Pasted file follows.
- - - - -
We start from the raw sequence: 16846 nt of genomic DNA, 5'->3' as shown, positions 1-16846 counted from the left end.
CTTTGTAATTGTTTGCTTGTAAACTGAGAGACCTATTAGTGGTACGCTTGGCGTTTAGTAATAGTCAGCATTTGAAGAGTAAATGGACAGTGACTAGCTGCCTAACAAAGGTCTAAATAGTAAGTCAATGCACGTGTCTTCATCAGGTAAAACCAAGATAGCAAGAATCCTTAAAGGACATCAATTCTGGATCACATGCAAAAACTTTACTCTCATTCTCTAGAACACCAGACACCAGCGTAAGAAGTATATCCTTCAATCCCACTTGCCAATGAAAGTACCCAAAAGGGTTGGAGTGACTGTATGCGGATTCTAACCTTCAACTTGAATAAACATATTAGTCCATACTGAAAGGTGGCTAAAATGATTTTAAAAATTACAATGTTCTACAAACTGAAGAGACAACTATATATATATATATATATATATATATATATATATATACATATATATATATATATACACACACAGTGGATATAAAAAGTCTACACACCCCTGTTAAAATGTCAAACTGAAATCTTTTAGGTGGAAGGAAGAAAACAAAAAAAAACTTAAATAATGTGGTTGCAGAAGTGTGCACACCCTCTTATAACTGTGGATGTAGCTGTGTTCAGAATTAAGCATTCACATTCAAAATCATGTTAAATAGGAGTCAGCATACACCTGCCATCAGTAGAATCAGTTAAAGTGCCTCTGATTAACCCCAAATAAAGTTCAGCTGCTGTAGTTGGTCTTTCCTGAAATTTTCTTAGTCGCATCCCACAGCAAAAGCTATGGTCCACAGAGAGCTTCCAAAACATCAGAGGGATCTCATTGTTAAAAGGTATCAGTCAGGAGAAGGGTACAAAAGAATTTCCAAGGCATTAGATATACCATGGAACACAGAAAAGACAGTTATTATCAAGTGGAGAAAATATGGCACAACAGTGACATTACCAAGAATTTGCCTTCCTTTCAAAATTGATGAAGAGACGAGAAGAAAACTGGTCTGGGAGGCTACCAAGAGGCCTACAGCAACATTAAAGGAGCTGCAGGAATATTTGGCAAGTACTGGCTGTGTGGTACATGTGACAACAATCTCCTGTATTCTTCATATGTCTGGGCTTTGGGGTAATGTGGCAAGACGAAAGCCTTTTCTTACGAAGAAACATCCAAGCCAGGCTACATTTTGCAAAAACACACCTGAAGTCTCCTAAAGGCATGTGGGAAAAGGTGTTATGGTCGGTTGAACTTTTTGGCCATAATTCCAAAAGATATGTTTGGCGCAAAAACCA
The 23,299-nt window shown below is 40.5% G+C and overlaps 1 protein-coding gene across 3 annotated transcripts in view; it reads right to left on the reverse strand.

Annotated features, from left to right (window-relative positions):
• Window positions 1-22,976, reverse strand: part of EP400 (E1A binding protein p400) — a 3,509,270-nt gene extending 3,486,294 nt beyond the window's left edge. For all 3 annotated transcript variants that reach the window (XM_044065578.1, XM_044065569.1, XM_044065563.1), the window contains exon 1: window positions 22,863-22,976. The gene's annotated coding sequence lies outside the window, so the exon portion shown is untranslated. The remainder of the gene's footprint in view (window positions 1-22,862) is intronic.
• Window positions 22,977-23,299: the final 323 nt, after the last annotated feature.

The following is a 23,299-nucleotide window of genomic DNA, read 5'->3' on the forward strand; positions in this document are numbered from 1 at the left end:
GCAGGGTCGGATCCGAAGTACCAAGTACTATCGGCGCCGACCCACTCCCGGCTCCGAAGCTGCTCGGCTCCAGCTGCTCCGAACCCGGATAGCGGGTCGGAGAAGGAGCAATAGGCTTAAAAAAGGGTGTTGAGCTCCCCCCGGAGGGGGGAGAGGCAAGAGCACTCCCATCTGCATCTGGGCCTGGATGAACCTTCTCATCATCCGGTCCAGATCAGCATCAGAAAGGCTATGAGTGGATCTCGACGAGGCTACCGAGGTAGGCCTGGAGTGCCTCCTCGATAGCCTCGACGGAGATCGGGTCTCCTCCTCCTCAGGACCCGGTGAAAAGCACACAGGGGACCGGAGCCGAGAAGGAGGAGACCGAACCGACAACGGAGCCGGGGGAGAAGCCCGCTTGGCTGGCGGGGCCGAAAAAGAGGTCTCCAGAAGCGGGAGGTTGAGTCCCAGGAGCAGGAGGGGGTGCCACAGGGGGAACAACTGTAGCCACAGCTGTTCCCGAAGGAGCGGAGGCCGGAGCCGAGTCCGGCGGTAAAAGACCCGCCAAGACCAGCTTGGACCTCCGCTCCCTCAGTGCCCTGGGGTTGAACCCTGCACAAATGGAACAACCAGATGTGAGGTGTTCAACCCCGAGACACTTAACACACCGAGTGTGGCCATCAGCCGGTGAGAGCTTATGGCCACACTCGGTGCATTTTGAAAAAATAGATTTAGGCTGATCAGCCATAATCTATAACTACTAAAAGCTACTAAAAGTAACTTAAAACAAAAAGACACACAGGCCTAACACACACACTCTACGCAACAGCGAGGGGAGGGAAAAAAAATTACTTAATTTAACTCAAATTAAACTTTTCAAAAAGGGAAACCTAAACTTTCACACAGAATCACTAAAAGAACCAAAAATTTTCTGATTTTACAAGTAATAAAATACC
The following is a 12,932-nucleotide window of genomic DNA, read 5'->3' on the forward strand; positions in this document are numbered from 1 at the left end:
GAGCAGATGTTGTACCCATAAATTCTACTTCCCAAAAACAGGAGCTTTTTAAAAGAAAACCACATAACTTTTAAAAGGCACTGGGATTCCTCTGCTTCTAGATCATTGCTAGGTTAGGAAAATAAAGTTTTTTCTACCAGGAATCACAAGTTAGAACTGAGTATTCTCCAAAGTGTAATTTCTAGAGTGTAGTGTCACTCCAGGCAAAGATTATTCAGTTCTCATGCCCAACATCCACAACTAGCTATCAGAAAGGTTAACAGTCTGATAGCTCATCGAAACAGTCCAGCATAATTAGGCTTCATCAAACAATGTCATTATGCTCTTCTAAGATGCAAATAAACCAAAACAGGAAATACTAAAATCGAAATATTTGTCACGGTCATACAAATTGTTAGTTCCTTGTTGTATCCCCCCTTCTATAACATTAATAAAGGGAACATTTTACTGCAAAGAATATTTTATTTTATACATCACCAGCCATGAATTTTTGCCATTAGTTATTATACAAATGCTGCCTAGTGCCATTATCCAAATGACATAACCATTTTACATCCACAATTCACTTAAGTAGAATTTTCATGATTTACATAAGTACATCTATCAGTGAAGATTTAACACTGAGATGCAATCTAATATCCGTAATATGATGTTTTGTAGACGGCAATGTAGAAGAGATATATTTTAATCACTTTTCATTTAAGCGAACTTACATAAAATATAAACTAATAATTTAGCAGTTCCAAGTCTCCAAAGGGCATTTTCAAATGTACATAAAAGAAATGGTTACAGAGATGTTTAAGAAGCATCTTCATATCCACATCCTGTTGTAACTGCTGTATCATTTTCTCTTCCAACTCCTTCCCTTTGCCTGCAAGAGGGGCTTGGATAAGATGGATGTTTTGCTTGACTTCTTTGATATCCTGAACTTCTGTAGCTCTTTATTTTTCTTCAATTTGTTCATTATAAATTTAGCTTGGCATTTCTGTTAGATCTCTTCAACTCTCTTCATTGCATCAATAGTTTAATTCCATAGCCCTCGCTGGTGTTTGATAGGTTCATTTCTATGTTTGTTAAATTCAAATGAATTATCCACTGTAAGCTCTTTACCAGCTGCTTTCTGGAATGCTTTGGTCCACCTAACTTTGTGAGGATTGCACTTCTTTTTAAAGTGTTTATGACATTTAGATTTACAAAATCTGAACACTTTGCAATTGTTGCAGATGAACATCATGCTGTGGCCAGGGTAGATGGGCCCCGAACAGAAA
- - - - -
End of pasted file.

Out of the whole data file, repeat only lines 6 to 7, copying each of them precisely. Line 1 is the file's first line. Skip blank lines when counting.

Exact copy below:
• Window positions 22,977-23,299: the final 323 nt, after the last annotated feature.

The following is a 23,299-nucleotide window of genomic DNA, read 5'->3' on the forward strand; positions in this document are numbered from 1 at the left end: